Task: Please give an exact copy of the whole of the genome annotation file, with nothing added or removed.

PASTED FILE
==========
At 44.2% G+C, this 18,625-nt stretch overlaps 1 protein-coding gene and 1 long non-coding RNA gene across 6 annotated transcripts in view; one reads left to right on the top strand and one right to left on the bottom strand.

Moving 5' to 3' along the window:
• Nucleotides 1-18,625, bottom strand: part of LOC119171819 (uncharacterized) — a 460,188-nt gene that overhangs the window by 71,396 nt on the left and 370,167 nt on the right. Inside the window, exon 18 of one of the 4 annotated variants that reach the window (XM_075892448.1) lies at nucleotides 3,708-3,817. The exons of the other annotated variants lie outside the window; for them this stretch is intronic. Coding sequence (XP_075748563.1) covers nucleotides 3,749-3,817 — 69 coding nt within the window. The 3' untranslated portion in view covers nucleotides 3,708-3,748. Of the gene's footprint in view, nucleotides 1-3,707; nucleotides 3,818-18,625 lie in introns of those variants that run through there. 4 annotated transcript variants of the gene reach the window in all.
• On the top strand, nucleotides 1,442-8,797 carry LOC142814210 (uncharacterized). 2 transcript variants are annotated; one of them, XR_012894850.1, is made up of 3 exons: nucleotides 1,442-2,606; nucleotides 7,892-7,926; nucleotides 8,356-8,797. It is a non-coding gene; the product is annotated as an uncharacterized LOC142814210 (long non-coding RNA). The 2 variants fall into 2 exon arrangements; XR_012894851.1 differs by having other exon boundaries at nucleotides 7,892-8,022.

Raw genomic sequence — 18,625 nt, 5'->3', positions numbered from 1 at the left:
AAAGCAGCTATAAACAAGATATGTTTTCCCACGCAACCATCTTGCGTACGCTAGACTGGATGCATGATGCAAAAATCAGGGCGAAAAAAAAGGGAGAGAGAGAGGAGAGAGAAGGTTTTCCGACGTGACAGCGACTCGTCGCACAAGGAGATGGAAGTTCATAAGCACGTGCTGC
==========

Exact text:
At 44.2% G+C, this 18,625-nt stretch overlaps 1 protein-coding gene and 1 long non-coding RNA gene across 6 annotated transcripts in view; one reads left to right on the top strand and one right to left on the bottom strand.

Moving 5' to 3' along the window:
• Nucleotides 1-18,625, bottom strand: part of LOC119171819 (uncharacterized) — a 460,188-nt gene that overhangs the window by 71,396 nt on the left and 370,167 nt on the right. Inside the window, exon 18 of one of the 4 annotated variants that reach the window (XM_075892448.1) lies at nucleotides 3,708-3,817. The exons of the other annotated variants lie outside the window; for them this stretch is intronic. Coding sequence (XP_075748563.1) covers nucleotides 3,749-3,817 — 69 coding nt within the window. The 3' untranslated portion in view covers nucleotides 3,708-3,748. Of the gene's footprint in view, nucleotides 1-3,707; nucleotides 3,818-18,625 lie in introns of those variants that run through there. 4 annotated transcript variants of the gene reach the window in all.
• On the top strand, nucleotides 1,442-8,797 carry LOC142814210 (uncharacterized). 2 transcript variants are annotated; one of them, XR_012894850.1, is made up of 3 exons: nucleotides 1,442-2,606; nucleotides 7,892-7,926; nucleotides 8,356-8,797. It is a non-coding gene; the product is annotated as an uncharacterized LOC142814210 (long non-coding RNA). The 2 variants fall into 2 exon arrangements; XR_012894851.1 differs by having other exon boundaries at nucleotides 7,892-8,022.

Raw genomic sequence — 18,625 nt, 5'->3', positions numbered from 1 at the left:
AAAGCAGCTATAAACAAGATATGTTTTCCCACGCAACCATCTTGCGTACGCTAGACTGGATGCATGATGCAAAAATCAGGGCGAAAAAAAAGGGAGAGAGAGAGGAGAGAGAAGGTTTTCCGACGTGACAGCGACTCGTCGCACAAGGAGATGGAAGTTCATAAGCACGTGCTGC